ICASC_Paper_on_Flight_inspection_Intervals_IFIS_template_issue_1doc.doc

Effects can be determined with a flight inspection

Info icon This preview shows page 13. Sign up to view the full content.

View Full Document Right Arrow Icon
effects can be determined with a flight inspection aircraft. The following paragraphs give illustrations of the correlation technique. 1.15.11 Preliminary requirements. Certain fundamental requirements should be met prior to any measurement activity if correlation between ground and airborne measurements over time can be expected. Typical requirements include functionally similar training for personnel, appropriate calibrated test equipment, completion of all prescribed ground maintenance tasks, availability of commissioning reports and recent periodic inspection reports, and frequent use of measurement skills by both ground and airborne personnel. 1.15.12 Techniques. Achieving good correlation places the same or similar weight on both ground and airborne testing, and demands that both be conducted with great care. Initial or commissioning-type flight measurements should be made with special care, as the corresponding ground measurements will be used as references for ground maintenance personnel. The portable maintenance receiver is readily used in the far-field for localizer facilities, while glide path facilities may require measurements in the near- or mid-field with an auxiliary antenna placed near the transmitting antennas. 1.15.13 Tolerances. New tolerances may be developed to define acceptable correlation between measurements. A rigorous application of correlation principles might include the following types: a) Setting tolerance — defines the exact value for a parameter, which should be achieved (within the measurement uncertainty) when adjustment is required. b) Adjustment/maintenance tolerance — defines the limit within which a parameter may vary without requiring adjustment. c) Operational tolerance — defines the ICAO Standard for a parameter. d) Discrepancy tolerance — defines, for certain parameters only, the limits of divergence between various measurements: i) Ground/ground discrepancy — applies to a divergence over time, or between different methods of measuring the same parameter (e.g. alignment monitor, portable ILS receiver, and far-field monitor). ii) Ground/air discrepancy — applies to a divergence between measurements of the same parameter at the same or nearly the same time by ground and airborne testing personnel. 1.15.14 Activities during flight inspection. Typical correlation activities begin with a confirmation that airborne and ground test equipment is operating within tolerances. This may be achieved by comparing ground and flight test generators and receivers. (If the tolerances are not met, the flight inspection is delayed until the cause of the problem is eliminated.) If the ground or airborne results are out of discrepancy tolerances during the flight inspection and the cause cannot be determined, then the ground monitor alarm limits should be tightened, the facility declassified appropriately or removed from service. The successful completion of the flight inspection (all tolerances are met) establishes that the ground maintenance activities are effective and the interval between inspections may be maintained at the optimum periodicity.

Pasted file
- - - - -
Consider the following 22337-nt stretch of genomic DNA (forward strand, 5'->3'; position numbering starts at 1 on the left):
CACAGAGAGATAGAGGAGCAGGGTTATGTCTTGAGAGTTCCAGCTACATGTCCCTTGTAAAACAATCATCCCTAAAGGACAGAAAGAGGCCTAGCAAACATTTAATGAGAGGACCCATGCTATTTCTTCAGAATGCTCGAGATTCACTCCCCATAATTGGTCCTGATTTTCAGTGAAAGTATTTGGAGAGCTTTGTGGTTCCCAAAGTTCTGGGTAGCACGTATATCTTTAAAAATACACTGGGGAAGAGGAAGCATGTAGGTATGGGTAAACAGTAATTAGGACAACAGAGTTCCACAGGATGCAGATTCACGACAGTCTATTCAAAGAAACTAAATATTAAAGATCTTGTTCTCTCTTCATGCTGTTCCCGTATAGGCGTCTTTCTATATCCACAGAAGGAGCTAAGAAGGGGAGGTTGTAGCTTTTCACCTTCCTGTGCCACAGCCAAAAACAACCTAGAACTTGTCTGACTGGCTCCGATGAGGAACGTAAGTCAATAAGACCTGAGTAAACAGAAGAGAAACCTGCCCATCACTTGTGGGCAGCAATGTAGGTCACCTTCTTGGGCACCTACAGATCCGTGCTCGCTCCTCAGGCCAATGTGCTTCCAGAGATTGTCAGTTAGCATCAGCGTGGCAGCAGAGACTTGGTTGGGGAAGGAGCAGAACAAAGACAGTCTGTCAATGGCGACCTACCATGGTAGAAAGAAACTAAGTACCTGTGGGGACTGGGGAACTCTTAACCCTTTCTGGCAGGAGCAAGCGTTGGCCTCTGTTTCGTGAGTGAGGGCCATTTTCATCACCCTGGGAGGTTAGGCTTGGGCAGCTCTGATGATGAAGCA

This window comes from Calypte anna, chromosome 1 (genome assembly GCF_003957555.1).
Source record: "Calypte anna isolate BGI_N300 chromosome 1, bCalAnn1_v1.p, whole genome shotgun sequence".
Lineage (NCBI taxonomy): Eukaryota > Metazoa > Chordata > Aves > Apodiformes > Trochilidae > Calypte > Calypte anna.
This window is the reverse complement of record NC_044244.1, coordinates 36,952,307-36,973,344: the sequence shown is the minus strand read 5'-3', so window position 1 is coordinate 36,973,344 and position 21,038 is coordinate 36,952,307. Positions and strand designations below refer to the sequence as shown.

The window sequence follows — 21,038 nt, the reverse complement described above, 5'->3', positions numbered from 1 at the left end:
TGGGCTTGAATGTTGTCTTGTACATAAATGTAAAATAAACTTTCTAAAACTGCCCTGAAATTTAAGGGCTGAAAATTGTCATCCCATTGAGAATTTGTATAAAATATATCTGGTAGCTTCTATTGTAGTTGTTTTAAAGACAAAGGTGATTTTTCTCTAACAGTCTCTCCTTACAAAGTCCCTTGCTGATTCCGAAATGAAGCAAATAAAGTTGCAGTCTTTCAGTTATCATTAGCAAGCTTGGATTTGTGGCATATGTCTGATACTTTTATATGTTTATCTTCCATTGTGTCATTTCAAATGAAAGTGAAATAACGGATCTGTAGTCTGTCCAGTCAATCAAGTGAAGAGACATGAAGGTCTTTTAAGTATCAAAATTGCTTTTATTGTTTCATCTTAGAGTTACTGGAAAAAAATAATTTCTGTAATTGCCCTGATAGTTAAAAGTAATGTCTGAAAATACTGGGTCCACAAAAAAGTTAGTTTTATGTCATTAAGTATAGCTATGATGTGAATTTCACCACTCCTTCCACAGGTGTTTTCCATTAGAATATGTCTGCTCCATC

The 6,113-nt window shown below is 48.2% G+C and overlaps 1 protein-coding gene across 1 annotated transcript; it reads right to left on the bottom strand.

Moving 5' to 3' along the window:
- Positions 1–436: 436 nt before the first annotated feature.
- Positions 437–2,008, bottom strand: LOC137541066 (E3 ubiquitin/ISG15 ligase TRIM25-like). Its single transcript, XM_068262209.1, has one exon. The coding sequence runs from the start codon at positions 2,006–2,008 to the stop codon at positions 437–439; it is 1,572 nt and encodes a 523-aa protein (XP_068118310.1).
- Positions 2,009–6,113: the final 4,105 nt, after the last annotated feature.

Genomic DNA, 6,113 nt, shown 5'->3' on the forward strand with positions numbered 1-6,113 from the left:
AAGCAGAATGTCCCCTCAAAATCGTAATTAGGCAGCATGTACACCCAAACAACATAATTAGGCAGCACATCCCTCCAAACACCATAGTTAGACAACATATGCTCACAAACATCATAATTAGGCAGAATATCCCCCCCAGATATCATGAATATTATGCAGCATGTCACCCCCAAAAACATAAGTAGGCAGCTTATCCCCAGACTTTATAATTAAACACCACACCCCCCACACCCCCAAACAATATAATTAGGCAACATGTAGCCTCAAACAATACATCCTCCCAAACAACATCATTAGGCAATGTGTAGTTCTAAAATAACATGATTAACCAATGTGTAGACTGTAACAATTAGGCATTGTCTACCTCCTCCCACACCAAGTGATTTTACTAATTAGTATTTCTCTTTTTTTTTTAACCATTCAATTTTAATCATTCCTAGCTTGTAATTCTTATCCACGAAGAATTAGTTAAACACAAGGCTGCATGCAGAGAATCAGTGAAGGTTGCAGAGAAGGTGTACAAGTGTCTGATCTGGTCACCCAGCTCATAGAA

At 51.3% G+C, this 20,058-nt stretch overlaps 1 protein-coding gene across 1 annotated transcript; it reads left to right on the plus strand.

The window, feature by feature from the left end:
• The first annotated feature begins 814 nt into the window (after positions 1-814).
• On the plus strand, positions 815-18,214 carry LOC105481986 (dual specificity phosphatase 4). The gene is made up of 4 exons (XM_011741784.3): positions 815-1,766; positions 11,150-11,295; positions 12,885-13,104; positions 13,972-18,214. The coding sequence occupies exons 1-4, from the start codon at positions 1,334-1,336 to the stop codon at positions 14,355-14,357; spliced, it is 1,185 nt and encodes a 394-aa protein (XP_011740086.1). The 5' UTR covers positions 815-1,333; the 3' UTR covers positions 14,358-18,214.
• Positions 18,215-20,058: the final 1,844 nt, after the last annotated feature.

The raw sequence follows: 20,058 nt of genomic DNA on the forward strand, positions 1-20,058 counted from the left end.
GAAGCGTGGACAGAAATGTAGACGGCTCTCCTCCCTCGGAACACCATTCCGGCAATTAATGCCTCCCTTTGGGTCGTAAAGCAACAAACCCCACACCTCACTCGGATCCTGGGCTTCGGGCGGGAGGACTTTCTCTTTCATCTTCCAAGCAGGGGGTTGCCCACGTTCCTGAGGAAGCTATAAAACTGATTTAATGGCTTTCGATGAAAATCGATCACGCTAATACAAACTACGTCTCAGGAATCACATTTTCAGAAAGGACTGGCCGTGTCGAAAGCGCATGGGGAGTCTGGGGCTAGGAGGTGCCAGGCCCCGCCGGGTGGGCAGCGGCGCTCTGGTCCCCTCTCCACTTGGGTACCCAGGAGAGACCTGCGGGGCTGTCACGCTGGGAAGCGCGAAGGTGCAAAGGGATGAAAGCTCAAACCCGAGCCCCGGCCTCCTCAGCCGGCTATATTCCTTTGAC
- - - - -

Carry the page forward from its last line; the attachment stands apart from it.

Image of page 13
This is the end of the preview. Sign up to access the rest of the document.

{[ snackBarMessage ]}

What students are saying

  • Left Quote Icon

    As a current student on this bumpy collegiate pathway, I stumbled upon Course Hero, where I can find study resources for nearly all my courses, get online help from tutors 24/7, and even share my old projects, papers, and lecture notes with other students.

    Student Picture

    Kiran Temple University Fox School of Business ‘17, Course Hero Intern

  • Left Quote Icon

    I cannot even describe how much Course Hero helped me this summer. It’s truly become something I can always rely on and help me. In the end, I was not only able to survive summer classes, but I was able to thrive thanks to Course Hero.

    Student Picture

    Dana University of Pennsylvania ‘17, Course Hero Intern

  • Left Quote Icon

    The ability to access any university’s resources through Course Hero proved invaluable in my case. I was behind on Tulane coursework and actually used UCLA’s materials to help me move forward and get everything together on time.

    Student Picture

    Jill Tulane University ‘16, Course Hero Intern